1989 – Around the World and Close to Home
Chinese students take over Beijing’s Tianamen Square in a rally for democracy, and hundreds, perhaps thousands, are killed by the military response. The Berlin Wall opens to the West after 28 years, and Communist regimes fall throughout eastern Europe. Ruptured supertanker Exxon Valdez spills 11 million gallons of crude oil into Alaska’s Prince William Sound, creating an environmental disaster. Serial killer Ted Bundy, who confessed to more than 20 murders of girls and young women, including 11 in Washington, is executed in Florida. Norm Rice, a 10-year member of the City Council, is elected Seattle’s first African American mayor. Ken Griffey, 19, debuts as the Seattle Mariners rookie centerfielder, doubling in his first at-bat.
A World of Opportunity Awaits
While the World Cup would be coming in five years, as 1989 dawned America was not exactly a land of opportunity in soccer. The Major Indoor Soccer League had shrunk from 11 to 7 teams, effectively trimming the number of full-time paying jobs by about 70. The American Soccer League and Western Soccer League were incubating talent outdoors, largely sans paychecks.
Oddly enough, faith in the game’s future was coming from a heretofore land of the lost: The U.S. National Team program. What’s more, two sons of Washington were very much in the mix. Kasey Keller and Chris Henderson were key contributors to the United States reaching the semifinals of the FIFA Youth World Cup. Although still teenagers, they were regarded as among the top players in the WSL and the college ranks.
Henderson, a senior at Everett’s Cascade High School, had always kept his eye on the future and specifically his older brother Pat and those players a few years ahead of him. Ten years before, Puget Sound had sent future stars such as Jeff Durgan and Mark Peterson to the pros. Following an increasingly dark decade, the emergence of Keller and Henderson synchronized nicely with current events.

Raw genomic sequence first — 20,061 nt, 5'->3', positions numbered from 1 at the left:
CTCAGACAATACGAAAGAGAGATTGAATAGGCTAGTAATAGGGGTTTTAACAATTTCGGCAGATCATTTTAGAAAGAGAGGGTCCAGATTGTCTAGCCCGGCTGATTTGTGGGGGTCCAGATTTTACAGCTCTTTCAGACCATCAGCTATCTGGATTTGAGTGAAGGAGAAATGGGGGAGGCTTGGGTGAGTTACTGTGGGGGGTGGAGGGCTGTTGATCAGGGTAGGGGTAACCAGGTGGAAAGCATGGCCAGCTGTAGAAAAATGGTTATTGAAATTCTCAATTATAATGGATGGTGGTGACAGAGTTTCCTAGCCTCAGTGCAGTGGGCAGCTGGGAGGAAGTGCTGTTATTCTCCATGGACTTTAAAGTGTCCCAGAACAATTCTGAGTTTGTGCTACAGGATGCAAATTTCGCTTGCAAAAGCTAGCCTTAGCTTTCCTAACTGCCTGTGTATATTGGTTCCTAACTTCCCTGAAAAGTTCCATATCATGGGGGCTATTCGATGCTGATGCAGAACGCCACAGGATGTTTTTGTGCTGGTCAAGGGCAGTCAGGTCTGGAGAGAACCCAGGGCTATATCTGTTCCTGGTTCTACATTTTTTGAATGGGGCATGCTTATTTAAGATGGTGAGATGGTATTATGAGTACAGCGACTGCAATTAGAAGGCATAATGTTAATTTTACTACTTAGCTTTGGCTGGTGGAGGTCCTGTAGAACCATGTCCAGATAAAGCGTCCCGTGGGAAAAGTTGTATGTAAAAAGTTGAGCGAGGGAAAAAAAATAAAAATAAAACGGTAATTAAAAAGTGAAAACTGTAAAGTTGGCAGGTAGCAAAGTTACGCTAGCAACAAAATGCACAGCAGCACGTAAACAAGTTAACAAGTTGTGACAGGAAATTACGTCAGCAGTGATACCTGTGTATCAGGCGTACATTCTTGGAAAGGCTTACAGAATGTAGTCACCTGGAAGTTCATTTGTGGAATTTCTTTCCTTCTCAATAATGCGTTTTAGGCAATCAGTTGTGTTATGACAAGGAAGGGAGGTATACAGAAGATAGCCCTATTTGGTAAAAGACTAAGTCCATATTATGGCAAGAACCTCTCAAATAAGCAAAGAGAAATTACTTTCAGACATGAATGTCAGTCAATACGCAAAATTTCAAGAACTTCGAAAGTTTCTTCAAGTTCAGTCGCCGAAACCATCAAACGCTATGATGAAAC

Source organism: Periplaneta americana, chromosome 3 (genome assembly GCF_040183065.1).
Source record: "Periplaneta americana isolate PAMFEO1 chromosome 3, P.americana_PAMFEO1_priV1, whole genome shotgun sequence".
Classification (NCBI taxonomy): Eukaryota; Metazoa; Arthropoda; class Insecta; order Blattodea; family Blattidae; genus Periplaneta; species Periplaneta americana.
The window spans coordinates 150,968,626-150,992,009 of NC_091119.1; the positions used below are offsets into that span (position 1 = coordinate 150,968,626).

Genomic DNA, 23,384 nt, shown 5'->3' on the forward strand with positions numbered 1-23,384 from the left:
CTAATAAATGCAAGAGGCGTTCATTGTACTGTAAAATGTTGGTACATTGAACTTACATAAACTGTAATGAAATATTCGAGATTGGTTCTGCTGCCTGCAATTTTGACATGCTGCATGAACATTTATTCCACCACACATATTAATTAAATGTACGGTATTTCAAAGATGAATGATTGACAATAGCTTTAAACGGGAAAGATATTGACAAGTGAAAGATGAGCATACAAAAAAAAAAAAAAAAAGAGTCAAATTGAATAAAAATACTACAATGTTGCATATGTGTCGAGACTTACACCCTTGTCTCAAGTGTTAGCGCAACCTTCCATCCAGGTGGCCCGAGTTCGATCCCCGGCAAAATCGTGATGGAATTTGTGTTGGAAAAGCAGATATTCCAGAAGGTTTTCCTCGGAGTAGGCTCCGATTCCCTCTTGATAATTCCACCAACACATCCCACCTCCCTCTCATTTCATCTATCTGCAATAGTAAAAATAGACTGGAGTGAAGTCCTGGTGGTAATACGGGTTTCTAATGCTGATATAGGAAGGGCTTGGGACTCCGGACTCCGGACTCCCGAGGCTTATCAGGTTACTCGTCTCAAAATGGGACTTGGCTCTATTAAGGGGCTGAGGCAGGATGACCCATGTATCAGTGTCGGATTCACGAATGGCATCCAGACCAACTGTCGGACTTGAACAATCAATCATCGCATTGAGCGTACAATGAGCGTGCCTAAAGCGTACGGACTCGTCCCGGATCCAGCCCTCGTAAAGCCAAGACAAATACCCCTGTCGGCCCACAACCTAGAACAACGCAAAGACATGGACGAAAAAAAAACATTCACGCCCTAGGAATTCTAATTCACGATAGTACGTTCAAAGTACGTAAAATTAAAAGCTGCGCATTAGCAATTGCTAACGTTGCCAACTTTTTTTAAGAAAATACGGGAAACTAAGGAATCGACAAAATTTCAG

“At that time, you felt like the future was bright,” recalled Henderson. “We got into a World Cup and things were changing and you felt you were going to be part of something. MLS was not even talked about yet. But you thought if you do well, you’ll get a chance somewhere in the world, to find a club. Up until then, you were just hoping to get a college scholarship.”
That dynamic began to change when the U.S. Under-20s stunned the world in Saudi Arabia. Keller, a freshman at the University of Portland, was runner-up as player of the tournament. “Kasey came out of the Youth World Cup as one of the best keepers in the world for his age,” noted Henderson, who had been chosen national high school player of the year. It was a Henderson volley that proved vital in a quarterfinal victory over Iraq.
Later that spring, Keller was between the sticks for the WSL Portland Timbers, and Henderson joined FC Seattle Storm weeks before his Cascade graduation. They would each earn WSL Best IX, with Keller named MVP.
Both players were receiving invaluable help from veterans at those clubs, players who had reached the NASL, and who seemed poised to lead the America back to the world stage for the first time since 1950. Instead, the league collapsed, and the project remained unfinished. Until 1989, that is. With Mexico disqualified, a pathway was cleared to Italy.
Henderson’s summer with FC Seattle and many of those veterans would help launch his next adventure.
“I have the best memories of those evening training sessions with the Storm at Memorial. So much good technical work, types of training I hadn’t experienced before,” he said. “Bernie James, Brent Goulet, Chance Fry, Ricky Davis, Peter Fewing, Fran O’Brien, Jeff Stock – they were all super helpful.”
Storm coach Tommy Jenkins lauded Henderson, labeling him “the best young American in the game,” while adding that a slot on the 1990 World Cup squad was within his grasp. Until those words were spoken, Henderson said he had not fathomed such an opportunity. Instead, within a year, both he and Keller had made their senior international debuts and were regular members of the squad.
“All those memories I have of training and playing for the Storm, that set the foundation for my career,” confirmed Henderson. “So, I’m super thankful for all the players and coaches who helped me, including those who stuck around after the NASL, and gave back to the people in the Northwest.”